A working definition of a bigoted factual claim should be any claim, whether true or not, that is intended to have the effect of inducing disgust or hatred in members of another group. As a practical matter it may be difficult to tease out when a particular true statement is offered with this intent (or whether members of the group in question might reasonbly suspect that it is offered with this intent, which is not necessarily the same thing) but I don’t see how one can avoid the conclusion that there is such a thing as a statement that is true but still bigoted.

GD Star Rating
loading...
Tagged as:

Moby Dick Seeks Thee Not!

“Oh! Ahab,” cried Starbuck, “not too late is it, even now, the third day, to desist. See! Moby Dick seeks thee not. It is thou, thou, that madly seekest him!”

In my copy, these lines appear on page 599 of a 604 page book. Ahab is behaving the way we expect literary characters to behave at the end of a book; he is going to keep on pressing until there is some kind of dramatic resolution one way or the other. Starbuck is reminding him that just because it’s page 599 doesn’t actually mean anything; there is nothing objective about the situation that prevents Ahab from coming to his senses, turning the ship around, and taking everybody home.

It seems like a lot conflicts have this property. On top of everything else that makes up a conflict, there is the tendency for the combatants to cast themselves as playing a role in a great drama, and their range of options is restricted by the unexamined requirement that great dramas are supposed to have dramatic resolutions. This tends to crowd out plain old pragmatism, and also crowds out morality to the extent that the moral solution doesn’t correspond to one or both sides’ dramatic one (notwithstanding the fact that the holders of dramatic positions loudly proclaim morality to be unambiguously on their side).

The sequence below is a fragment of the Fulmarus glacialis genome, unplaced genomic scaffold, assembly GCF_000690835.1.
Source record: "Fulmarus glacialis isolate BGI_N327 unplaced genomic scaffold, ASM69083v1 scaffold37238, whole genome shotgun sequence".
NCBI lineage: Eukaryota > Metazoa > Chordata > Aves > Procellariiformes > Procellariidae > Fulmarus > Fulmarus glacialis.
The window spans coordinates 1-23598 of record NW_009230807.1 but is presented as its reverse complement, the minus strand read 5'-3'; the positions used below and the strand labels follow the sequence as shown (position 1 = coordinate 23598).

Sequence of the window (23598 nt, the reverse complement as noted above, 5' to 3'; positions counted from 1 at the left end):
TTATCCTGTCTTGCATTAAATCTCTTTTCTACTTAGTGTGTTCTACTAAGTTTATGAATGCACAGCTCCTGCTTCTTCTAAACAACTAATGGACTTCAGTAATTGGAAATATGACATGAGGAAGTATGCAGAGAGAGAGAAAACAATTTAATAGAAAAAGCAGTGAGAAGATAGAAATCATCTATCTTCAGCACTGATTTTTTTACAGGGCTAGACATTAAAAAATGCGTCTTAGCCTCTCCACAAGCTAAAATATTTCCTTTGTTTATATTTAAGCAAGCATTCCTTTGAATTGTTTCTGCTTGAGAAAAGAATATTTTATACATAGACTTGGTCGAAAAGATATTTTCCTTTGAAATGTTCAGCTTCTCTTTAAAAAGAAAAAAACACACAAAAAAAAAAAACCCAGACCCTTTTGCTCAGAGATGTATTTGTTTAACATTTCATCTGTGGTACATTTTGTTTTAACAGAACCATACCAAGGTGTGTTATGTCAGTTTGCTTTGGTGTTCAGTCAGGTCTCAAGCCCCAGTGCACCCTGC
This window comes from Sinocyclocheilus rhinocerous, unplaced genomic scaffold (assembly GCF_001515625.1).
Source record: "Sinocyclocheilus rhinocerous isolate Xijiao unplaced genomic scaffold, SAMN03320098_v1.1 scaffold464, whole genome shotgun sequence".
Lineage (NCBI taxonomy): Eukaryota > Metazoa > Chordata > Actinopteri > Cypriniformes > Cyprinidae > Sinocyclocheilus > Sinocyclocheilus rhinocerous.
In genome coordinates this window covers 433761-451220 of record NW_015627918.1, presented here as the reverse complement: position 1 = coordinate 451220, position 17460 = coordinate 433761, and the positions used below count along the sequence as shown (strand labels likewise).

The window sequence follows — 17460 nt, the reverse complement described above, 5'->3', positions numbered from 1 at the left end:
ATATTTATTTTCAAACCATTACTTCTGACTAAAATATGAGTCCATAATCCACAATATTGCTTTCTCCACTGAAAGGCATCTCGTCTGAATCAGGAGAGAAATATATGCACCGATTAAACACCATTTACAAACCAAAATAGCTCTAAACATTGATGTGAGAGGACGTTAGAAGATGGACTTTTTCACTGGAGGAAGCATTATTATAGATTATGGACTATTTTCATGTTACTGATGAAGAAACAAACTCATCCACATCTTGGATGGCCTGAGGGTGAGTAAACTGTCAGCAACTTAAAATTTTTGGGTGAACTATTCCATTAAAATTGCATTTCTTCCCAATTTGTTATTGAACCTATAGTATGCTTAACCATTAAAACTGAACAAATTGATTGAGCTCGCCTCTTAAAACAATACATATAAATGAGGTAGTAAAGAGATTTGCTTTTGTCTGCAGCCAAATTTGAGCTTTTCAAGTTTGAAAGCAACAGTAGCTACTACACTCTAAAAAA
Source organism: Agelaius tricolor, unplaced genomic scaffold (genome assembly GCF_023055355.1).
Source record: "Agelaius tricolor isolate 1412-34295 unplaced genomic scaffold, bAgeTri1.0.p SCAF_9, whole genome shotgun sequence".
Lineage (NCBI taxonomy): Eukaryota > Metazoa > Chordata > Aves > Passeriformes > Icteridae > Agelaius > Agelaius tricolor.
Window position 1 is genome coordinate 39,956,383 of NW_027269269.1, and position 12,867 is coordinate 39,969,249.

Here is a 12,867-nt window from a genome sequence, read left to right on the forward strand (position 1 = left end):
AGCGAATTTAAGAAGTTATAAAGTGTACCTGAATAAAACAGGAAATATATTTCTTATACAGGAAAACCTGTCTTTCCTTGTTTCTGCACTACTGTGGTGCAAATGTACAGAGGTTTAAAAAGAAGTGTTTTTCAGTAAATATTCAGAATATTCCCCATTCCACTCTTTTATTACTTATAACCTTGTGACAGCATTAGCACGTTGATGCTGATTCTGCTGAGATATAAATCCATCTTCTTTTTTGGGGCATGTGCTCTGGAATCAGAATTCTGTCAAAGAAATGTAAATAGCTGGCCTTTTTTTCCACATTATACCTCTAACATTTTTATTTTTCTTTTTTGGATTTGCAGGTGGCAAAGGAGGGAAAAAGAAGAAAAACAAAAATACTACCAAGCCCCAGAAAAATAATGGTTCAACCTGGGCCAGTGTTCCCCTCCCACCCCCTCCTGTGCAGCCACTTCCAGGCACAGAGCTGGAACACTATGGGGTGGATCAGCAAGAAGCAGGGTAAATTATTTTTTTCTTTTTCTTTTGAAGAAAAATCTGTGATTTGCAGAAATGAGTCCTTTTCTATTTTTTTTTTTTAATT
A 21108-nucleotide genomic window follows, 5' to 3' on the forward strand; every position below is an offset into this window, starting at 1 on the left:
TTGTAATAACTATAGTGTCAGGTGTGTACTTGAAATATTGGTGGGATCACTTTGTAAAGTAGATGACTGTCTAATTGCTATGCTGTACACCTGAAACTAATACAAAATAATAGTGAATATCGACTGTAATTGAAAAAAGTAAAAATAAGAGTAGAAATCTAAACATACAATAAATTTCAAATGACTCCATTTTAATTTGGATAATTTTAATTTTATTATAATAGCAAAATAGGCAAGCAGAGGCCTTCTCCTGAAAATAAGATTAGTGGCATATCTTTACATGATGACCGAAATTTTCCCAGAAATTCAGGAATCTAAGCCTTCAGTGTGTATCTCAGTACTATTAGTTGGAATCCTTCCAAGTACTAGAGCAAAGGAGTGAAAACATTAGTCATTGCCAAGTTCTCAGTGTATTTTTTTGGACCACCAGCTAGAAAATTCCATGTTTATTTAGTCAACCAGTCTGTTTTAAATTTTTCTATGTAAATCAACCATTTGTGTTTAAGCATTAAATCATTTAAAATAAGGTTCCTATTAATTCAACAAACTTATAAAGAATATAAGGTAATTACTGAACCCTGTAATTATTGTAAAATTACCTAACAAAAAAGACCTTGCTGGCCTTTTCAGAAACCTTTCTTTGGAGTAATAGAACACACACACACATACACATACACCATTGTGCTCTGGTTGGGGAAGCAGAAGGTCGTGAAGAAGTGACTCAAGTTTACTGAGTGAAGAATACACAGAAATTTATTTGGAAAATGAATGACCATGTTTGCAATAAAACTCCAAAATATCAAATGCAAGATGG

The Israeli writer Amos Oz has made a similar point about the Palestinian-Israeli conflict.

GD Star Rating
loading...
Tagged as: ,

Morale Markets vs Decision Markets

This diagram was from from my talk last Thursday:

Morale_vs_decision_markets

The easy way to start a corporate prediction market is to grab some cheap software, fill in some easy topics, and then hope people will play in their free time for bragging rights.  You might get lucky; offering only weak incentives might still provide key valuable information, and put you in the sunny upper left box of this diagram.

But typically weak incentives and fun topics don’t give decision makers especially valuable info.  Managers allow morale markets (the lower left box) mainly to be in on a new fad, to track wider moods and which groups think what, and to let people feel their voice is heard.   I’d put the Hollywood Stock Exchange and Google prediction markets in this category. 

Morale markets might get a foot in the door, but I fear that won’t last without a move to decision markets (upper right box), offering enough incentives to elicit info directly relevant to key corporate decisions.   Decision markets tend to be politically sensitive and less fun and easy for traders, so they need non-trivial management support and trader incentives, such as cash, job credit, or decision influence.  My hope rides on the handful of decision market trials now underway.

(The lower right box is high cost and low value – why bother?)

GD Star Rating
loading...
Tagged as: